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AudioAcoustics

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Feb 14, 2003

Another big shocker in Boston Area transportation: the state has halted work on the MBTA Greenbush commuter rail line (link will likely change in a day or so). For those who don’t know, the Greenbush line is a part of the Central/Artery Tunnel mitigation, and has been beset with controversy. If you want to read more, you can read the Greenbush FEIR on the MBTA’s website (full disclosure: I worked on the noise & vibration section, but this article is not based on “insider” knowledge).

The Greenbush line was also controversial because of its increasing price tag over the years. When the project was proposed back in the 1980’s, the cost estimate was around $20-30 million. The current estimate is $500 million. The project has been delayed due to a variety of factors, including several lawsuits. The price tag has also increased due to inflation, higher property values, the addition of a tunnel through Hingham Square, and various other items.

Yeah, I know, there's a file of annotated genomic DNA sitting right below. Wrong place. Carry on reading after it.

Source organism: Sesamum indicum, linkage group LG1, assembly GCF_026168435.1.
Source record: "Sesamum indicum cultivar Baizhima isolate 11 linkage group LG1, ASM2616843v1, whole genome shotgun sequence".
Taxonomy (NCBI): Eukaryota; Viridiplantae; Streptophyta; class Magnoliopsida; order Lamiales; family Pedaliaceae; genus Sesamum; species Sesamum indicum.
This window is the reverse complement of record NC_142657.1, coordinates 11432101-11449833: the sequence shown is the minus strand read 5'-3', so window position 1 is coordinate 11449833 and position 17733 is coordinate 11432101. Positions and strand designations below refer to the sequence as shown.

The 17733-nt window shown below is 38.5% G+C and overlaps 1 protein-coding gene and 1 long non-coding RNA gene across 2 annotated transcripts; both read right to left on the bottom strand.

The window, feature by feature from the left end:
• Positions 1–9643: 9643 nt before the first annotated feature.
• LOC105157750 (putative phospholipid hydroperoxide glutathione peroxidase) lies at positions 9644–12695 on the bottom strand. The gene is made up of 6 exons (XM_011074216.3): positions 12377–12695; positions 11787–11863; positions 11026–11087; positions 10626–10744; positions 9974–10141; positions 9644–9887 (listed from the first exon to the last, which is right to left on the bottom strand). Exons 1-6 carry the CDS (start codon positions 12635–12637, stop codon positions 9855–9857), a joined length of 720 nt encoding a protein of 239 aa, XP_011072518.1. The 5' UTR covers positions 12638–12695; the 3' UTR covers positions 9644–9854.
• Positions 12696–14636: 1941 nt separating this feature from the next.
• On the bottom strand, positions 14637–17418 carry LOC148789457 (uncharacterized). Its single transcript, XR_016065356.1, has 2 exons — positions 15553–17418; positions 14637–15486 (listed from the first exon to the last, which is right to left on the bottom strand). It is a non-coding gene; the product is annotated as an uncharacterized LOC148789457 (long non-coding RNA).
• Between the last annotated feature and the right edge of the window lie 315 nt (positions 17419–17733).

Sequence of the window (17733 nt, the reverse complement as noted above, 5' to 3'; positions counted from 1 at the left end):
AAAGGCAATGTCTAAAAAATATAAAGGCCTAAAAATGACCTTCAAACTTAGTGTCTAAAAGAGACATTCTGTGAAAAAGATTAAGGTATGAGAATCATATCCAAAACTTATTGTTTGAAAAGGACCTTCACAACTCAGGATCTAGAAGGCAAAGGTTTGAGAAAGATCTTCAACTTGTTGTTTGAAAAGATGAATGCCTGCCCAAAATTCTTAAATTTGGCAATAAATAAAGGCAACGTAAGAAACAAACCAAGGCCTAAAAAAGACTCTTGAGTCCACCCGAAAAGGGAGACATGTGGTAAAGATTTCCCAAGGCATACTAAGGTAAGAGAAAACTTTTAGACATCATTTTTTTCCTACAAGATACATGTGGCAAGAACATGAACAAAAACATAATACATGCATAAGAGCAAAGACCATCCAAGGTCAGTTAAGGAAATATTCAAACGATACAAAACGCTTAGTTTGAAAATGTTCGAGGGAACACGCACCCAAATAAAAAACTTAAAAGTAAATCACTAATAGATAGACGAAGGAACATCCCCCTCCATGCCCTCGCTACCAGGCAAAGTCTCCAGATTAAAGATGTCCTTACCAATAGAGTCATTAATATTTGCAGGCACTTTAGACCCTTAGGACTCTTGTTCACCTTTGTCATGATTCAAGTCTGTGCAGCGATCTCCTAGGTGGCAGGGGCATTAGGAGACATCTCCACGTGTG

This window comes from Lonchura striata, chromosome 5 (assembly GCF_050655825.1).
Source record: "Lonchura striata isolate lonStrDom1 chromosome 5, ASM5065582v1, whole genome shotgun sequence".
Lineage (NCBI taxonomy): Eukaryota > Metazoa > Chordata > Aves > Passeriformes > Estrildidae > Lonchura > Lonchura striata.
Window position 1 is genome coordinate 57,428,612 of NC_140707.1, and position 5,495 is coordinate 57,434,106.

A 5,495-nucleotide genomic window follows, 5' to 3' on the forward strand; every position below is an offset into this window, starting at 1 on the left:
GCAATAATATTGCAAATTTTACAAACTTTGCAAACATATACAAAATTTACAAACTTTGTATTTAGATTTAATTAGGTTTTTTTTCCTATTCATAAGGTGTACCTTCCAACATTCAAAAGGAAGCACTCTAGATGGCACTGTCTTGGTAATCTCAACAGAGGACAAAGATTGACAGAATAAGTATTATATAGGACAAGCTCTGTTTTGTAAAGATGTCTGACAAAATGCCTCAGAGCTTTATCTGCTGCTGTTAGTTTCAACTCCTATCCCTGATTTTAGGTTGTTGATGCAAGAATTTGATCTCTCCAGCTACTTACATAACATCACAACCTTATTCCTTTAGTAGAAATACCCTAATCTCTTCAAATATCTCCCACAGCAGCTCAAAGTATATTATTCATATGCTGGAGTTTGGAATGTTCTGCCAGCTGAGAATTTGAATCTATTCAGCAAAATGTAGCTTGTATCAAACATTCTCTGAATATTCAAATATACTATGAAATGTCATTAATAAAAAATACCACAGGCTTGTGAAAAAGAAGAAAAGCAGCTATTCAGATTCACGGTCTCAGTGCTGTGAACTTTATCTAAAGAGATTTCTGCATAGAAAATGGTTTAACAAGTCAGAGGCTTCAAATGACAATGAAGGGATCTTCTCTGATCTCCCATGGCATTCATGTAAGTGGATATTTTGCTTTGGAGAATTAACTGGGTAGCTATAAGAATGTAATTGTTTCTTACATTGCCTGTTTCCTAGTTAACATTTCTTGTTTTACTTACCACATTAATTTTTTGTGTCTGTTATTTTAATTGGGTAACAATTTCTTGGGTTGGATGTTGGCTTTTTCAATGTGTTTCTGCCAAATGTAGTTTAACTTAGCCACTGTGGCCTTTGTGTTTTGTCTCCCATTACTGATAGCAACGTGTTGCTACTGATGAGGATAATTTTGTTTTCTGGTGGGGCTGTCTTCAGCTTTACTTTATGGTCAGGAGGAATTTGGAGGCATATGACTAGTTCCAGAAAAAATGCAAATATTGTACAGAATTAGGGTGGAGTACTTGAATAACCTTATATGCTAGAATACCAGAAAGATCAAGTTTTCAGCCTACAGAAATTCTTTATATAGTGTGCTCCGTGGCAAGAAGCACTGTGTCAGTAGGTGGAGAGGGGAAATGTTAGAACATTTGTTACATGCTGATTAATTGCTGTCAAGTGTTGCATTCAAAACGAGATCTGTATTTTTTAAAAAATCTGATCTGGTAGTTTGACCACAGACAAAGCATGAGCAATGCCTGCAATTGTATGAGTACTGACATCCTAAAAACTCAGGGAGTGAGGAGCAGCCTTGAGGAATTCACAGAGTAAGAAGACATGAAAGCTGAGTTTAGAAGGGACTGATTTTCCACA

I know people tend to get upset when they see the costs of large public works projects like this balloon out of control, but to some extent, that is part of building large projects. A paper given at TRB goes into these items in detail. It seems as though a major reason we see cost increases is because the project “definition” constantly changes in a vain effort to appease all of the various special interests. Everytime a project makes a change, the designers, the engineers, the architects, the consultants, the public affairs people, the environmental analyists (including the noise & vibration guys) and so one have to spend labor hours to update their work. And that costs money.

Think about that the next time you demand a change in a project at a public meeting. Most political-types are willing to bend over backwards to make you happy, but in the end, it will cost you.

The alternative is to be like the Chinese I suppose. One of the reasons their maglev program was built so quickly was because they didn’t bother to waste times with <sarcasm>silly items like an environmental review</sarcasm>.


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